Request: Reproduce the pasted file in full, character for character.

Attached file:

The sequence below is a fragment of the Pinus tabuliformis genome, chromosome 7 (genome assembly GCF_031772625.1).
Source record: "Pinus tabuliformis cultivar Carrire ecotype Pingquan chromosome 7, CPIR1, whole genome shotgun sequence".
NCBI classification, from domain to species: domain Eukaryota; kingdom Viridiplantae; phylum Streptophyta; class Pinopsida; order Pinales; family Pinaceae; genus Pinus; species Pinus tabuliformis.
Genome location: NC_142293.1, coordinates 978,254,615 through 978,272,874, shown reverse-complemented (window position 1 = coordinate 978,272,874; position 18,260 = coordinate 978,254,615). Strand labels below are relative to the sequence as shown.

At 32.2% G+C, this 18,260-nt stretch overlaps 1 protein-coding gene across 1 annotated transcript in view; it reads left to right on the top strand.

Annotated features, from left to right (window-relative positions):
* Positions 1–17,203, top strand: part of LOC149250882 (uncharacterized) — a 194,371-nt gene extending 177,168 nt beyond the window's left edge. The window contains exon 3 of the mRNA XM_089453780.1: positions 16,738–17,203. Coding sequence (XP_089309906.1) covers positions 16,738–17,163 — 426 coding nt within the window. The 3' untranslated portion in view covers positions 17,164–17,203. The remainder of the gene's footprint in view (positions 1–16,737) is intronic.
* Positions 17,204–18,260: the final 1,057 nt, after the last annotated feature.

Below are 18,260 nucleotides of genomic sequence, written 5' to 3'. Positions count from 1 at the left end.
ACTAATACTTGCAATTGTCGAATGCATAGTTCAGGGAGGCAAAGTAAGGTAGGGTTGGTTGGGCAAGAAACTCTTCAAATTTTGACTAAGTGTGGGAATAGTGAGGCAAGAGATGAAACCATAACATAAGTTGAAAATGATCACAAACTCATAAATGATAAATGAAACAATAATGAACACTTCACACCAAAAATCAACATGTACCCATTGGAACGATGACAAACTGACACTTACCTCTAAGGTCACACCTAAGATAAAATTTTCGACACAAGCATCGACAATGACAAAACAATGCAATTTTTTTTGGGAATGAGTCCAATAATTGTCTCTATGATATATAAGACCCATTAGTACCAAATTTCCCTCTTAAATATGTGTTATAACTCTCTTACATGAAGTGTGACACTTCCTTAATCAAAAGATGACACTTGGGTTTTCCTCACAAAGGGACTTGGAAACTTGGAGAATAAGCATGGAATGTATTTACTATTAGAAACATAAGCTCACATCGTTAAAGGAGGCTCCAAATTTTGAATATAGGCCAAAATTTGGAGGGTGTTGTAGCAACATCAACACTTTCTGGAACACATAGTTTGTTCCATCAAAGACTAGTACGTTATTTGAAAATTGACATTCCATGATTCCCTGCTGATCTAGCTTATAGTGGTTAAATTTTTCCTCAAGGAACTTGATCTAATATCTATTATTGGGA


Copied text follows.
The sequence below is a fragment of the Pinus tabuliformis genome, chromosome 7 (genome assembly GCF_031772625.1).
Source record: "Pinus tabuliformis cultivar Carrire ecotype Pingquan chromosome 7, CPIR1, whole genome shotgun sequence".
NCBI classification, from domain to species: domain Eukaryota; kingdom Viridiplantae; phylum Streptophyta; class Pinopsida; order Pinales; family Pinaceae; genus Pinus; species Pinus tabuliformis.
Genome location: NC_142293.1, coordinates 978,254,615 through 978,272,874, shown reverse-complemented (window position 1 = coordinate 978,272,874; position 18,260 = coordinate 978,254,615). Strand labels below are relative to the sequence as shown.

At 32.2% G+C, this 18,260-nt stretch overlaps 1 protein-coding gene across 1 annotated transcript in view; it reads left to right on the top strand.

Annotated features, from left to right (window-relative positions):
* Positions 1–17,203, top strand: part of LOC149250882 (uncharacterized) — a 194,371-nt gene extending 177,168 nt beyond the window's left edge. The window contains exon 3 of the mRNA XM_089453780.1: positions 16,738–17,203. Coding sequence (XP_089309906.1) covers positions 16,738–17,163 — 426 coding nt within the window. The 3' untranslated portion in view covers positions 17,164–17,203. The remainder of the gene's footprint in view (positions 1–16,737) is intronic.
* Positions 17,204–18,260: the final 1,057 nt, after the last annotated feature.

Below are 18,260 nucleotides of genomic sequence, written 5' to 3'. Positions count from 1 at the left end.
ACTAATACTTGCAATTGTCGAATGCATAGTTCAGGGAGGCAAAGTAAGGTAGGGTTGGTTGGGCAAGAAACTCTTCAAATTTTGACTAAGTGTGGGAATAGTGAGGCAAGAGATGAAACCATAACATAAGTTGAAAATGATCACAAACTCATAAATGATAAATGAAACAATAATGAACACTTCACACCAAAAATCAACATGTACCCATTGGAACGATGACAAACTGACACTTACCTCTAAGGTCACACCTAAGATAAAATTTTCGACACAAGCATCGACAATGACAAAACAATGCAATTTTTTTTGGGAATGAGTCCAATAATTGTCTCTATGATATATAAGACCCATTAGTACCAAATTTCCCTCTTAAATATGTGTTATAACTCTCTTACATGAAGTGTGACACTTCCTTAATCAAAAGATGACACTTGGGTTTTCCTCACAAAGGGACTTGGAAACTTGGAGAATAAGCATGGAATGTATTTACTATTAGAAACATAAGCTCACATCGTTAAAGGAGGCTCCAAATTTTGAATATAGGCCAAAATTTGGAGGGTGTTGTAGCAACATCAACACTTTCTGGAACACATAGTTTGTTCCATCAAAGACTAGTACGTTATTTGAAAATTGACATTCCATGATTCCCTGCTGATCTAGCTTATAGTGGTTAAATTTTTCCTCAAGGAACTTGATCTAATATCTATTATTGGGA